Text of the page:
- The concentration of Mg2+ is critical for PCR. Excessive Mg2+ stabilises the DNA double strand. Excess Mg2+ can also stabilize spurious annealing of primers to incorrect template sites and decrease specificity. Inadequate Mg2+ may lead to lower product yield. The optimal Mg2+ concentration depends on the dNTP concentration, the specific template DNA and the sample buffer. In general, the optimal Mg2+ concentration is ca. 1mM over the total dNTP concentration for standard PCR. If any component of the PCR reaction contains EDTA or EGTA, the apparent Mg2+ optimum may be shifted to higher concentrations.

- PCR additives / DMSO: Some publications recommend to add 3% DMSO for GC-rich templates, which shall aid to denature DNA. In some cases DMSO may also be required for supercoiled plasmids. Other additives as formamide, glycerol, and betaine can also be used together with ExactRun.
At high concentrations of DMSO the annealing temperature has to be reduced between 3°C and 6°C.

- Primer annealing: For primers >20nt use an annealing temperature of 5°C above the lower primer Tm.
For primers <20nt use an annealing temperature of 7°C above the lower primer Tm.
Anneal for 10 – 30 sec.
A 2-step PCR protocol is recommended when primer Tm values are at least 69°C.
Extension depends on template length and complexity We recommend an extension rate of 15 sec./kb for low complex DNA (plasmids, lambda DNA or BAC-DNA) and an extension rate of 30 sec/kb for high complex DNA (genomic). Sometimes extension rates have to be decreased down to 40 sec/kb.

    The amount of enzyme depends on the amount of template and the length of the amplicon. Usually 1 unit ExactRun per 50µL reaction volume is enough for good results, but the optimal amount can range from 0.25 to 2 units per 50µL reaction.

It is highly recommended not to exceed 2 units/50µL!

2.     When cloning fragments amplified with ExactRun DNA Polymerase, blunt end cloning is possible. If TA cloning is required please refer to page 5 (Using PCR-product for T/A-cloning).

3.     The concentration of Mg2+ is critical for PCR. Excessive Mg2+ stabilises the DNA double strand. Excess Mg2+ can also stabilize spurious annealing of primers to incorrect template sites and decrease specificity. Inadequate Mg2+ may lead to lower product yield. The optimal Mg2+ concentration depends on the dNTP concentration, the specific template DNA and the sample buffer. In general, the optimal Mg2+ concentration is ca. 1mM over the total dNTP concentration for standard PCR. If any component of the PCR reaction contains EDTA or EGTA, the apparent Mg2+ optimum may be shifted to higher concentrations.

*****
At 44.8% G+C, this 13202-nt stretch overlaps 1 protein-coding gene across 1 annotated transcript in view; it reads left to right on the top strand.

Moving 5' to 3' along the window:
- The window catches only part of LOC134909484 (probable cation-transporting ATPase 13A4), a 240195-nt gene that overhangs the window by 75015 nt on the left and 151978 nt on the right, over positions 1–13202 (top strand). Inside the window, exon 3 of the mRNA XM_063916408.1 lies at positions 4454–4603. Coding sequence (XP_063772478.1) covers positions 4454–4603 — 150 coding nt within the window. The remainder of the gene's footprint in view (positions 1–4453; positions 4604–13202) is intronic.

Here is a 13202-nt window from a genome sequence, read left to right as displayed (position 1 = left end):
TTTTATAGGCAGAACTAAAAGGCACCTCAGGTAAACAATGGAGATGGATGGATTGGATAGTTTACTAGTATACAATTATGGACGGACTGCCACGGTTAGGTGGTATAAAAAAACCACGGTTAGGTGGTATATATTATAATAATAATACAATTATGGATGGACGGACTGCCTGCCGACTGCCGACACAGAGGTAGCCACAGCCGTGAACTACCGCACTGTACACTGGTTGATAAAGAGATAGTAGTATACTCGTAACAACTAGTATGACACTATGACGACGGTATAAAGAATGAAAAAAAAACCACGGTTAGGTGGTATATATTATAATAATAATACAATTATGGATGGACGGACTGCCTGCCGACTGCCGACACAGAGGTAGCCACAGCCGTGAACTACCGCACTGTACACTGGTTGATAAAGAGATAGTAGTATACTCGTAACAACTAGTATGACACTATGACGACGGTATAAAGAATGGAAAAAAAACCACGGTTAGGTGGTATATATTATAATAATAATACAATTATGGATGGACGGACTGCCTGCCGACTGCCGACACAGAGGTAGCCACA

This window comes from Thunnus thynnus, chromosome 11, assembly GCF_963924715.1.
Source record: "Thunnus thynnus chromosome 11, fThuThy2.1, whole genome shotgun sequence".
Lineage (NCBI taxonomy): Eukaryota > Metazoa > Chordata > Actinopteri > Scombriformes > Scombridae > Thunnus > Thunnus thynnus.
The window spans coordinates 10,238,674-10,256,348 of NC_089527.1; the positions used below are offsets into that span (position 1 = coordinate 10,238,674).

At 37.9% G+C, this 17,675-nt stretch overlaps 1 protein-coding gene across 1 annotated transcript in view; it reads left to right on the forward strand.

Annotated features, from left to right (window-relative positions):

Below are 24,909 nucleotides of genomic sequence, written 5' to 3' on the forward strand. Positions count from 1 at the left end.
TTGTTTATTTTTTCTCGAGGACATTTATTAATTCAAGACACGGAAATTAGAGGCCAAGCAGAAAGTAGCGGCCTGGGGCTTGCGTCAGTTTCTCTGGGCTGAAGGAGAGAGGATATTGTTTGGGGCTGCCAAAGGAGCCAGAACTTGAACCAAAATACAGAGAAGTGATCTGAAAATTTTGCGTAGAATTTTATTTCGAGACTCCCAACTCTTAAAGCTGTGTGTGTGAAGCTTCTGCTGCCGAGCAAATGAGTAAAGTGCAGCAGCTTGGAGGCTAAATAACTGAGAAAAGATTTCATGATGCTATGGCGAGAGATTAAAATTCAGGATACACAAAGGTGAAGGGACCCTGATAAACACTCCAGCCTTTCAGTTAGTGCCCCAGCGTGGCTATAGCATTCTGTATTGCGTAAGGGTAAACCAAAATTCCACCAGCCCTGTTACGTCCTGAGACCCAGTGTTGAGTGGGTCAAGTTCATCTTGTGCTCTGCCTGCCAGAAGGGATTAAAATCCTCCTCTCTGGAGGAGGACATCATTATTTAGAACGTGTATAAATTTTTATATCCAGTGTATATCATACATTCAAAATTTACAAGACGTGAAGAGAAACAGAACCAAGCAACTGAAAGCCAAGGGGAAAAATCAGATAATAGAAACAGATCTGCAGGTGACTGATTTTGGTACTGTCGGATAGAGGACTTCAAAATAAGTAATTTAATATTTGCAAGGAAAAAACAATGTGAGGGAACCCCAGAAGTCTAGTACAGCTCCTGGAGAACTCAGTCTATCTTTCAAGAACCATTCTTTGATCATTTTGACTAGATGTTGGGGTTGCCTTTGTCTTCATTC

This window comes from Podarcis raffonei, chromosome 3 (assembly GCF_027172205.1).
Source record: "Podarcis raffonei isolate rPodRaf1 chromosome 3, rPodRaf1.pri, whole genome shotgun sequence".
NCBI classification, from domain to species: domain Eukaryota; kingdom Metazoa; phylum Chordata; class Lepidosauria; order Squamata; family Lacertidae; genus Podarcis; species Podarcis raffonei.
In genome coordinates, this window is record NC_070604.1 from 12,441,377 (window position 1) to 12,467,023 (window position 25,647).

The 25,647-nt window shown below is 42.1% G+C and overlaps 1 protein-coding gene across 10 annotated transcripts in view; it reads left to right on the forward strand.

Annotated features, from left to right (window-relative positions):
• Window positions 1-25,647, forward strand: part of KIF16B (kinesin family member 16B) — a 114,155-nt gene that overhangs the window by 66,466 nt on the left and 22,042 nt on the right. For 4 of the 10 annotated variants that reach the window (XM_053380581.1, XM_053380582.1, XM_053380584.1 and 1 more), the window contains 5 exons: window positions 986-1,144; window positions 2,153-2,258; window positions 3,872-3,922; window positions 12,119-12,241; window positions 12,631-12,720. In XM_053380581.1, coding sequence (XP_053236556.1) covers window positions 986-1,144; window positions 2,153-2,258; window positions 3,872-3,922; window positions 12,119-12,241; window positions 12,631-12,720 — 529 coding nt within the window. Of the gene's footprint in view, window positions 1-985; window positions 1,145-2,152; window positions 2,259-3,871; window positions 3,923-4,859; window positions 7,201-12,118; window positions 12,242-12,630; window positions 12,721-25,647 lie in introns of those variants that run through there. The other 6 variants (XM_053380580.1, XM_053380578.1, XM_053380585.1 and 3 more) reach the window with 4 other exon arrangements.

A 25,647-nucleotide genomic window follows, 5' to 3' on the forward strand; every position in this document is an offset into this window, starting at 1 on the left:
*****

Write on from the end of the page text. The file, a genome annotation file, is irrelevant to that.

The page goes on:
4.     PCR additives / DMSO: Some publications recommend to add 3% DMSO for GC-rich templates, which shall aid to denature DNA. In some cases DMSO may also be required for supercoiled plasmids. Other additives as formamide, glycerol, and betaine can also be used together with ExactRun.
At high concentrations of DMSO the annealing temperature has to be reduced between 3°C and 6°C.

5.     Primer annealing: For primers >20nt use an annealing temperature of 5°C above the lower primer Tm.
For primers <20nt use an annealing temperature of 7°C above the lower primer Tm.
Anneal for 10 – 30 sec..
A 2-step PCR protocol is recommended when primer Tm values are at least 69°C.

Extension depends on template length and complexity We recommend an extension rate of 15 sec./kb for low complex DNA (plasmids, lambda DNA or BAC-DNA) and an extension rate of 30 sec/kb for high complex DNA (genomic). Sometimes extension rates have to be decreased down to 40 sec/kb.

 
 
 
Literatur .... more

Referenzen..

Hier finden Sie Artikel und Literaturzitate, in denen die Autoren auf die hohe Qualität dieses Genaxxonprodukts vertrauen.
Listed below are articles and references, in which the authors trust in the high quality of this Genaxxon product.

Quelle/Source: NCBI PubMed >

Structural Basis of the Interaction of MbtH-like Proteins, Putative Regulators of Nonribosomal Peptide Biosynthesis, with Adenylating Enzymes

Dominik A. Herbst, Björn Boll, Georg Zocher, Thilo Stehle, Lutz Heide

J Biol Chem. 2013 Jan 18; 288(3): 1991–2003. Published online 2012 Nov 28. doi: 10.1074/jbc.M112.420182

PMCID: PMC3548506